Appalachian Food Appalachian Medicine Wildflowers & Trees Of Appalachia

Wild Violets Are Edible & Medicinal

Wild violets

Wild violets are not only pretty they’re edible and they’ve been used for their medicinal properties longer than the United States has been a country.

All members of the Viola family are edible-I’m sure at some point you’ve seen the fancy fragile looking candied violets on a wedding cake-but there are a variety of other edible ways to use violets. Both the leaves and blooms are edible-they can be tossed in a salad, used to make violet tea, violet syrup, violet jelly, and even violet vinegar.

The main thing to remember-if you’re going to give eating violets a try-make sure they haven’t been sprayed with any chemicals or by the family dog-and make sure what you pick is a violet.

Violet Recipes

The Cherokee Indians used Violets for medicinal purposes. They passed their knowledge on to the first settlers of Appalachia who accepted the remedies and made them their own. The Cherokee seemed to use different violets in the same way regardless of the variety. A few examples:

  • Violet leaves were used to make a poultice to relieve headaches
  • Violets were soaked in water-the water was used to relieve dysentery, colds, coughs, and used as a spring tonic
  • Violet roots were crushed and used as a poultice to aide in skin aliments
  • Perhaps the most interesting to me-Violet roots were soaked in water-then the water was used to soak corn seeds prior to planting-this was said to repel insects from the corn. (I got my information from the American Violet Society)

Who knew the lowly little wild violet could be so useful? Drop back by to see how to make Violet Jelly. A few of you mentioned it in your comments-so I had to give it a try.



You Might Also Like


  • Reply
    Sonny Hall
    July 20, 2019 at 11:26 am

    Our 3 month old puppy will chew on the stems remaining after the rabbits have eaten the leaves from our wild violets. Since they are edible for humans and rabbits, what affects will our puppy have from eating them ?

    • Reply
      Jerri B.
      May 10, 2022 at 4:16 pm

      I would love to know what you found out. I know it’s been 3yrs since your comment, but hoping you found something out. We have a 2yr old pup who begs for a sip of my wild violet tea, but I don’t know if it would hurt her, so I haven’t given her any. I’ve tried to research it, but the only website I found for it, was clearly misinformed about a lot of things. Because, they were saying things that were harmful, that I not only grew up feeding our pets as a child, but have fed my pets since I’ve grown, and those certain things were actually beneficial to them. So, I didn’t really trust the site. Tia for anything you could tell me ❤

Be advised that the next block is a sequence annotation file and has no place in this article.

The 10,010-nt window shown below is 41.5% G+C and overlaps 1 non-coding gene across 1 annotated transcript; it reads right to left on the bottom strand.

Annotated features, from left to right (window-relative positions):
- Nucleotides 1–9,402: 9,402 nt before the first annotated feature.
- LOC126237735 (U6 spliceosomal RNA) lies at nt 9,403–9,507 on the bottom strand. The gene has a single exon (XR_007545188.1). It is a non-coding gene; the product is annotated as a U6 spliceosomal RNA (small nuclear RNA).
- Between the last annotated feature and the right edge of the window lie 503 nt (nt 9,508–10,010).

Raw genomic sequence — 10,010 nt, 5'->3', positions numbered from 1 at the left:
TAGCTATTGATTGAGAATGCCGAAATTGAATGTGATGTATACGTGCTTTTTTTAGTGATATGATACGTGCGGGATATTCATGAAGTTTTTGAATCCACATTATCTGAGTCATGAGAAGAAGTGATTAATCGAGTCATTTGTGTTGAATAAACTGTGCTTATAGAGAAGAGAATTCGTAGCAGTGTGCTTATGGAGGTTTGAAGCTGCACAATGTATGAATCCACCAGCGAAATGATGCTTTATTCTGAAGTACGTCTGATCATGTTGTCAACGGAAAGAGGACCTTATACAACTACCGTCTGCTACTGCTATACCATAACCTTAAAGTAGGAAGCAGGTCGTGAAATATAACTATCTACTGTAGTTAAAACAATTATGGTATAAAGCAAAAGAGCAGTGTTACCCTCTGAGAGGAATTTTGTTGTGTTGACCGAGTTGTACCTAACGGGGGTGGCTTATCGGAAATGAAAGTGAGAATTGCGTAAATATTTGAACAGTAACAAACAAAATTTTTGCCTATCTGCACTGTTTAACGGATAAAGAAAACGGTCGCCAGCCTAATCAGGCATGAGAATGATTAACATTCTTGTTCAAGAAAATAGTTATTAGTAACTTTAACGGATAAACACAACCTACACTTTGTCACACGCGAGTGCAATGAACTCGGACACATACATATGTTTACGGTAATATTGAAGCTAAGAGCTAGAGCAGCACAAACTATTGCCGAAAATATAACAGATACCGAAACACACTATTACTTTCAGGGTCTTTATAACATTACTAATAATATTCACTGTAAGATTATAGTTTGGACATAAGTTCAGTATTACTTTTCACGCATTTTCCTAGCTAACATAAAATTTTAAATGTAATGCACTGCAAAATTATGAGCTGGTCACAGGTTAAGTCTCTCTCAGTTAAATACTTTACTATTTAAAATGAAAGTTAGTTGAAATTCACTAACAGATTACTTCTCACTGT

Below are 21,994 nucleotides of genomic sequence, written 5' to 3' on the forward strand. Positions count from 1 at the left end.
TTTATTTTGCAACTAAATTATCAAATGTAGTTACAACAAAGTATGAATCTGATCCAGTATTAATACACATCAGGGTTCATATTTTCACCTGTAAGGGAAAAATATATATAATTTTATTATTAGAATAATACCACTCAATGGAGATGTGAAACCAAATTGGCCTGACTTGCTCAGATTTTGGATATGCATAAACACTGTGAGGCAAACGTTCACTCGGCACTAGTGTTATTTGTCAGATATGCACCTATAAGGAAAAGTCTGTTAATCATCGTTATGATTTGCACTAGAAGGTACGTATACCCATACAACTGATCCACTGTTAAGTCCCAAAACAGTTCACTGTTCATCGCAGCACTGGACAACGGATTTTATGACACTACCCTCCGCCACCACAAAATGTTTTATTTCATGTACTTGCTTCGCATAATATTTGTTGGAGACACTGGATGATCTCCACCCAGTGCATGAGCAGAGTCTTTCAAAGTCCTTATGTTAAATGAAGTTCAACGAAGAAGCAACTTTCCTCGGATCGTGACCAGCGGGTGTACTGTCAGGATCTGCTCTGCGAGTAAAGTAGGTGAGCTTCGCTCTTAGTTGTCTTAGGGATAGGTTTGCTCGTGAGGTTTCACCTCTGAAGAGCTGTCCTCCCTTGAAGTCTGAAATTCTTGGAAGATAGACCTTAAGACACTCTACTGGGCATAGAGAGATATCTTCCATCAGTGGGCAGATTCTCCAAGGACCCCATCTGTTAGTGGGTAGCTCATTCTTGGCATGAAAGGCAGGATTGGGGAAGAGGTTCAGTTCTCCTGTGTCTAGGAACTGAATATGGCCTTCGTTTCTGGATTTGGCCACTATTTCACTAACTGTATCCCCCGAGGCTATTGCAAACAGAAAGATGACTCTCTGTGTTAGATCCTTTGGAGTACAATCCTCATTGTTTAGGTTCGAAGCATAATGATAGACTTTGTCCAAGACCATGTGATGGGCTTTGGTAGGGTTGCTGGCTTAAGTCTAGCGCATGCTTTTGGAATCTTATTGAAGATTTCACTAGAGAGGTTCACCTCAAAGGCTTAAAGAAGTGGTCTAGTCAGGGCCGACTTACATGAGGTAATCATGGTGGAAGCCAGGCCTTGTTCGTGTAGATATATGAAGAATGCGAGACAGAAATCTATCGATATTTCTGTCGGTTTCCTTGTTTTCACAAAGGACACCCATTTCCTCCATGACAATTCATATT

• Reply
    EC Brummel
    May 10, 2017 at 6:26 pm

    I’ve been blending a leaf or two of the wild violet into my morning health shake each day. I wonder if that is why I haven’t had any brain fog. At any rate, its so healthy and easy (and free) to grow, so its well worth it. Thats alot of green leafy vegs.

  • Reply
    May 22, 2014 at 12:27 pm

    incredible. In this horrific economy and less than adequate medical services, this is valuable information for everyone. THANKS

  • Reply
    Lindsay N.
    May 16, 2014 at 1:52 pm

    Violets just came up today in my part of Maine! So excited to make Violet Jelly again.

  • Reply
    April 17, 2014 at 6:46 am

    Mary Anne-I would check with your local florist or google where can I buy wild violets. Have a great day : )
    Blind Pig The Acorn
    Celebrating and Preserving the
    Culture of Appalachia

  • Reply
    Mary anne
    April 16, 2014 at 10:27 pm

    So where can I buy some

  • Reply
    April 5, 2014 at 11:28 am

    This morning I took my 3 yr. old great-grand-daughter “violet picking.” Huge dog-tooth violets grow in one small spot on the roadside near me.I am 80 years old and remember as a child picking them in the woods with a favorite cousin…hope Addie will have sweet memories, too.

  • Reply
    May 9, 2013 at 9:30 am

    I just made Violet Jelly last night. An old family friend made it when I was kid (many years ago). I made sure I got the recipe when I moved out on my own. I have so many violets in certain parts of the yard so I decided to try my hand at it. It’s delicious. The recipe is simple and easy to follow.

  • Reply
    October 24, 2012 at 9:37 am

    Margaret-thank you for the comment! I don’t have any additional information on the seed pods but hopefully someone else will : )
    Blind Pig The Acorn
    Celebrating and Preserving the
    Culture of Appalachia

  • Reply
    Margaret Ann Samuels